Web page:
Abstract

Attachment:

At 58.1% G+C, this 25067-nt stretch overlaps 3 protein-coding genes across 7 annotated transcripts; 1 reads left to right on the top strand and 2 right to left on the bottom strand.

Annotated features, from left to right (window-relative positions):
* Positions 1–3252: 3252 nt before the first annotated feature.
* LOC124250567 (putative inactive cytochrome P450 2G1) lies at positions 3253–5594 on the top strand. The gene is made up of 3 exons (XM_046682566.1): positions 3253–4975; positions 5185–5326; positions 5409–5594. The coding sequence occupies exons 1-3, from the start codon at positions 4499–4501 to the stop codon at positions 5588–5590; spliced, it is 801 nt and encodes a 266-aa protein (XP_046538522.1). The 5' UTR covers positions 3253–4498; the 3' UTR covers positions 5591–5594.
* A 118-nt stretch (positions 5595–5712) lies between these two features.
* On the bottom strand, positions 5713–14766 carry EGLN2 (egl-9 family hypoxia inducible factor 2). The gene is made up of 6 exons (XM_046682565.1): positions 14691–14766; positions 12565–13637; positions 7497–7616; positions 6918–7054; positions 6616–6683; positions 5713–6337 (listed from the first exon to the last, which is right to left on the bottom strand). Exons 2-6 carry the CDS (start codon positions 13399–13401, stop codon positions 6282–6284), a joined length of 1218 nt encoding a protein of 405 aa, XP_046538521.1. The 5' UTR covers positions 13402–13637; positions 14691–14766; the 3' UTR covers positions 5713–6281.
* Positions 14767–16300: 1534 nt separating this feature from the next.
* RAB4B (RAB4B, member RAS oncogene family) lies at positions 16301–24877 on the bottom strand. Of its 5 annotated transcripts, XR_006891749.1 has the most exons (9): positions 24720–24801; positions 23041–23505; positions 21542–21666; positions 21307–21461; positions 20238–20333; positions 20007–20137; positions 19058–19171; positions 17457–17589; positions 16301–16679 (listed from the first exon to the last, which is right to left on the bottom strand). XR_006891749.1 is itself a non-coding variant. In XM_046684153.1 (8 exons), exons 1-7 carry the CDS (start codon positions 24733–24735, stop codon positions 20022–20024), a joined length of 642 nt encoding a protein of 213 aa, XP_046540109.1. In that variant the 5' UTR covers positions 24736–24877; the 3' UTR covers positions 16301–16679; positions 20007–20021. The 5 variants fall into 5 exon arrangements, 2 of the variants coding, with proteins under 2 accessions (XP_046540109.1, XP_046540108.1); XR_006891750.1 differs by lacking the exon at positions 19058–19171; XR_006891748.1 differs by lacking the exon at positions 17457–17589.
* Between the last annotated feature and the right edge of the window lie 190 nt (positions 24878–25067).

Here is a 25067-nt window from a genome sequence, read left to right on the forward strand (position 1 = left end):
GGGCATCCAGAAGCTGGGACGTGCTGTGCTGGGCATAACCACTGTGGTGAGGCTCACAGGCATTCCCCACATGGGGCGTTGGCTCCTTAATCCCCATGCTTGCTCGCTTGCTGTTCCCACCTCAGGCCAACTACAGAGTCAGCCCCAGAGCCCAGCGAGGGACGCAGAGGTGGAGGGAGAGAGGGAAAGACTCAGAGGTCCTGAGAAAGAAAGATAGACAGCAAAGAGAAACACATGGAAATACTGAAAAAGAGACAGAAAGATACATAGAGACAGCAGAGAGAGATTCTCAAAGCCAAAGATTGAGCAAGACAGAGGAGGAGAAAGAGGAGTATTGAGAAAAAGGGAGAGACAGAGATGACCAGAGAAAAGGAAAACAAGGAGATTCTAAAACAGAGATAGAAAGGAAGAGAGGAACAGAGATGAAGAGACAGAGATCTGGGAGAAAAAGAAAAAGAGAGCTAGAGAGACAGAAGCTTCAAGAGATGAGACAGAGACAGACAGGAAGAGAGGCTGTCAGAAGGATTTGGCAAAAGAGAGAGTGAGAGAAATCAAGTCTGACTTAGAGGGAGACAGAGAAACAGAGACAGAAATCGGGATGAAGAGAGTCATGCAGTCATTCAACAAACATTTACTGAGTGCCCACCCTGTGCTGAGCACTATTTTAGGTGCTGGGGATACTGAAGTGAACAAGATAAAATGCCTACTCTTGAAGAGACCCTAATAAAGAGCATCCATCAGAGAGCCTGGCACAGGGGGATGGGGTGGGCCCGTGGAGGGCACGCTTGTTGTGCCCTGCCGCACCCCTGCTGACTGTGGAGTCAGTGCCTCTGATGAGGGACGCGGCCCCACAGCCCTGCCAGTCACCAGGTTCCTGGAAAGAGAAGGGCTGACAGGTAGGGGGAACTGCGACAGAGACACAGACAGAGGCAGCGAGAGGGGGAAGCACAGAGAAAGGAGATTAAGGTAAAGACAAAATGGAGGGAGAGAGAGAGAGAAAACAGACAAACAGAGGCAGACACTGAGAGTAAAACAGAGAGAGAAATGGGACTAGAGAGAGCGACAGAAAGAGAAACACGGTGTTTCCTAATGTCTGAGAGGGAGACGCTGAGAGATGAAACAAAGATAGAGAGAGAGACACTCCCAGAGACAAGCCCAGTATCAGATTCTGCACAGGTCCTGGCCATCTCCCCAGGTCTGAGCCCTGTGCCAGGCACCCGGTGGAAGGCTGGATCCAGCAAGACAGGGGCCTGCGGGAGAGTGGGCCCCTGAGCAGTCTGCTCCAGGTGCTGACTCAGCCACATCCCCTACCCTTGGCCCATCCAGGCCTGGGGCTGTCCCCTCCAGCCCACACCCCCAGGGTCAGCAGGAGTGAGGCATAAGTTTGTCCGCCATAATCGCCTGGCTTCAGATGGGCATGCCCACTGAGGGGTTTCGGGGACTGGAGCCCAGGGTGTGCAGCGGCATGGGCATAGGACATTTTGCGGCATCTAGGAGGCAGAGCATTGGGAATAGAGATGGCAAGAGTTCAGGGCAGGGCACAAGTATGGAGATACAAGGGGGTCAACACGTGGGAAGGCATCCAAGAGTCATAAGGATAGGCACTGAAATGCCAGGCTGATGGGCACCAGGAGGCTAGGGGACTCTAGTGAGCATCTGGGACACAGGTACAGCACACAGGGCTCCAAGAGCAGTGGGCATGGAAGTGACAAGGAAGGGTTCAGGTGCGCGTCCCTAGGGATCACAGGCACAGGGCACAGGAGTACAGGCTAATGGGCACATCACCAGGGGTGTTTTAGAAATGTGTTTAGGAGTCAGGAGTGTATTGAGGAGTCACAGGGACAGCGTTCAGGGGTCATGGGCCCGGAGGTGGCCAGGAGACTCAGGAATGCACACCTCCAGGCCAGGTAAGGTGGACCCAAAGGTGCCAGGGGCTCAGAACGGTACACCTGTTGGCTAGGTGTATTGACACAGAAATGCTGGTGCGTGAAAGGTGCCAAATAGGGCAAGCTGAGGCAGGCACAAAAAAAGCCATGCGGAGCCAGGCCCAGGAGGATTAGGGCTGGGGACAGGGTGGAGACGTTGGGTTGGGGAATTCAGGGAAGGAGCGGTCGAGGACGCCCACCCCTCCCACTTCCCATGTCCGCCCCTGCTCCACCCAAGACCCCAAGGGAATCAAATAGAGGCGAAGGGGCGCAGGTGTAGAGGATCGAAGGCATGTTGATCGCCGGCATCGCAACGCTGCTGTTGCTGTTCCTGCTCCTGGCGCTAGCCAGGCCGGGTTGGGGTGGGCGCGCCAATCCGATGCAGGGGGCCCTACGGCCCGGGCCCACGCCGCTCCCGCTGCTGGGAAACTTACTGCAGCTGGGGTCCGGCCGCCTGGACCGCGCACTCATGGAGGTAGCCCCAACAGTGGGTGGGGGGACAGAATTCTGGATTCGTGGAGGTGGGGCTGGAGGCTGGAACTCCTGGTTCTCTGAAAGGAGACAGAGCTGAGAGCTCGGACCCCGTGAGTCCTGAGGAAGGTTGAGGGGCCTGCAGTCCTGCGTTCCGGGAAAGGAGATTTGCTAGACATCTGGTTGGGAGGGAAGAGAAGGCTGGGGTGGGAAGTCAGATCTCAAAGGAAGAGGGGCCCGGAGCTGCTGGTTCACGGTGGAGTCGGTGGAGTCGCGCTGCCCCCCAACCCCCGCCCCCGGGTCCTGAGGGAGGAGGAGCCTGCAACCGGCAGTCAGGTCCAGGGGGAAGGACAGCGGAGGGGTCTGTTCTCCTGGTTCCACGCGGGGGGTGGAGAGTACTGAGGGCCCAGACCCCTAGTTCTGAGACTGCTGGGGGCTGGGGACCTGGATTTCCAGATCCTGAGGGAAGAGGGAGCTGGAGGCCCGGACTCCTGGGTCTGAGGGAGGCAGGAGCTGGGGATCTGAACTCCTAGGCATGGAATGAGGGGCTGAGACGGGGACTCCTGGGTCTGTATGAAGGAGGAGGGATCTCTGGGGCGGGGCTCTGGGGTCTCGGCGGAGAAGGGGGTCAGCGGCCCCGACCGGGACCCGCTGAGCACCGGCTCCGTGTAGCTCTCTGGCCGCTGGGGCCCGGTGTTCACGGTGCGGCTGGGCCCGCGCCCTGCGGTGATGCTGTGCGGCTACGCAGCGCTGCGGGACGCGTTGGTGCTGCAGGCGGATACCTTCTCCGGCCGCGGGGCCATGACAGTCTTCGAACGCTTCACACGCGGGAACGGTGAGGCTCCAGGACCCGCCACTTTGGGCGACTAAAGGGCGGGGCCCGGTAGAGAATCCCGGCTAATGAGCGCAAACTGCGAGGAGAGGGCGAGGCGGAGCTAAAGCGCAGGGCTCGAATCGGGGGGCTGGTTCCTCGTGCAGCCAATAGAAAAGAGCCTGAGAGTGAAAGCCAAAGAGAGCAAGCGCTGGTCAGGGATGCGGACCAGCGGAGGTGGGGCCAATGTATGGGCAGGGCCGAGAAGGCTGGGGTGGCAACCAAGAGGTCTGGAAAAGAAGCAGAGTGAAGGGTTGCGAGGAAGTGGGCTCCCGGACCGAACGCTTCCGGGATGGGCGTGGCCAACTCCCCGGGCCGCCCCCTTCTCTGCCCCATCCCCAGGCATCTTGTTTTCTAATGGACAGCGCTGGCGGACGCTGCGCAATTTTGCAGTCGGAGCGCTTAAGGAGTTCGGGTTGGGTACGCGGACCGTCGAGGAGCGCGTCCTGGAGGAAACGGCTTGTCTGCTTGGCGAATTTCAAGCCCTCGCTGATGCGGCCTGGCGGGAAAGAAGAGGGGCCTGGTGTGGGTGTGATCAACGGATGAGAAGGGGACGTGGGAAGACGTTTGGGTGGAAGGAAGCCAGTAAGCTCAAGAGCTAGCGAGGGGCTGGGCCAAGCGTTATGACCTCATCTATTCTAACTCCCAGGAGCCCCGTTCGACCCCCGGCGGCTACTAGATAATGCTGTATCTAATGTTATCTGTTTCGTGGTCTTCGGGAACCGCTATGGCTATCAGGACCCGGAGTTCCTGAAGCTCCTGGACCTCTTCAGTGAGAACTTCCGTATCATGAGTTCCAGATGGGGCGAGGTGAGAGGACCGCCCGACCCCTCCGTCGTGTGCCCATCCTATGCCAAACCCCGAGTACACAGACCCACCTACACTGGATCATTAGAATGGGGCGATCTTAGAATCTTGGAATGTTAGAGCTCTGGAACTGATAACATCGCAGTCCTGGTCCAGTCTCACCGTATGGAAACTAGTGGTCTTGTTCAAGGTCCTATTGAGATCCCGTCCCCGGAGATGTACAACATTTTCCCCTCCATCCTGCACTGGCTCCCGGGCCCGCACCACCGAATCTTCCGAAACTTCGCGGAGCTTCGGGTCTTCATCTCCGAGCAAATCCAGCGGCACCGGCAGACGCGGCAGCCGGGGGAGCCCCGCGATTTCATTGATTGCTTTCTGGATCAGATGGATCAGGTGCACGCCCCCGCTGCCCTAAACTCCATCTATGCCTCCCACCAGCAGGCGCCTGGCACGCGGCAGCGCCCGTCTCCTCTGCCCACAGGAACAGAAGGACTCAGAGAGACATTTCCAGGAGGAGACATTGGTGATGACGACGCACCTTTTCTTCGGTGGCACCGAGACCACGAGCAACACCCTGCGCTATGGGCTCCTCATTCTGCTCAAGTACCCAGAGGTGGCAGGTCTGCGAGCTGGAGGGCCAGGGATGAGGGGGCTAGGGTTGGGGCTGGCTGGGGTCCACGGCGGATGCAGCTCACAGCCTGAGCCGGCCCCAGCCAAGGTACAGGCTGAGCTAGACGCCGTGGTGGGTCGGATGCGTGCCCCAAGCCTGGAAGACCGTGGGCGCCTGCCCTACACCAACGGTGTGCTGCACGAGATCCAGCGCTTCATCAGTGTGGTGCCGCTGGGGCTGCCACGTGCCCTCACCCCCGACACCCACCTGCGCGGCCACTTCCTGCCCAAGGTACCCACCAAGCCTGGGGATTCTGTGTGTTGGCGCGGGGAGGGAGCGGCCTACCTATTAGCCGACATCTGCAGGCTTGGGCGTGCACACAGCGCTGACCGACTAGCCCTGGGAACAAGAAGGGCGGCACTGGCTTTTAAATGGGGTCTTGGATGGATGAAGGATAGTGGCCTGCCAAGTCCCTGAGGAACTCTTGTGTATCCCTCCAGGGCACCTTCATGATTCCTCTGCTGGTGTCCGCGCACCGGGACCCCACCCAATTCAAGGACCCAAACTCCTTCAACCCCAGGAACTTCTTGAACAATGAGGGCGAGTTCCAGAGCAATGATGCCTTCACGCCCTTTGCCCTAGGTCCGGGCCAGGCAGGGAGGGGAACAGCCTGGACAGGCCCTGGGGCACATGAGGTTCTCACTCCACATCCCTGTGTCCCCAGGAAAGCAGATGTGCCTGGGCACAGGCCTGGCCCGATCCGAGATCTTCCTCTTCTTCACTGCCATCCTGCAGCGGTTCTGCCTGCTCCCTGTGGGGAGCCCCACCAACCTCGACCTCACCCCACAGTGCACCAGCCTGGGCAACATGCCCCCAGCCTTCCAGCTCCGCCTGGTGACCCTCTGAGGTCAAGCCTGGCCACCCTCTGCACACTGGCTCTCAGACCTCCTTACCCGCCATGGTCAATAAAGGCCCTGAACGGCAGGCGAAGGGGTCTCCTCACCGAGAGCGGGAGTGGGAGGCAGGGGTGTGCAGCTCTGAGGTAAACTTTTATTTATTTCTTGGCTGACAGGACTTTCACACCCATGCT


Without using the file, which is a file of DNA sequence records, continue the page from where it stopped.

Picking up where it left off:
A deep channel in bedrock extending to more than 25 m below sea level occurs along the north shore of the otherwise uniformly shallow Kingston basin of Lake Ontario. Bathymetric and subbottom acoustic data are used to map the topography of the channel and to reconstruct its late glacial and postglacial sedimentary history. The results are interpreted as showing that the large channel and smaller channels nearby were created by high-velocity subglacial meltwater flow. Acoustic facies assemblages of sediments deposited in the channels record patchy deposition, or deposition followed by partial erosion, of glacial sediments on the bedrock of the channel floor, followed by deposition and episodic erosion of glaciolacustrine sediment in a high-energy, ice-proximal lake. Palaeoslope analysis confirms that the early Holocene low-water phase of Lake Ontario resulted in the development of a fluvial system in part of the channel. Water level was controlled by a sill at Kingston. Kingston basin, the Bay of Quinte, and possibly, for a short time, a much larger area of the upper Great Lakes drained through the channel. However, for most of the period, until it was flooded by the rising waters of Lake Ontario, the channel was occupied by a small river on a wide floodplain or it was flanked by broad marshes.

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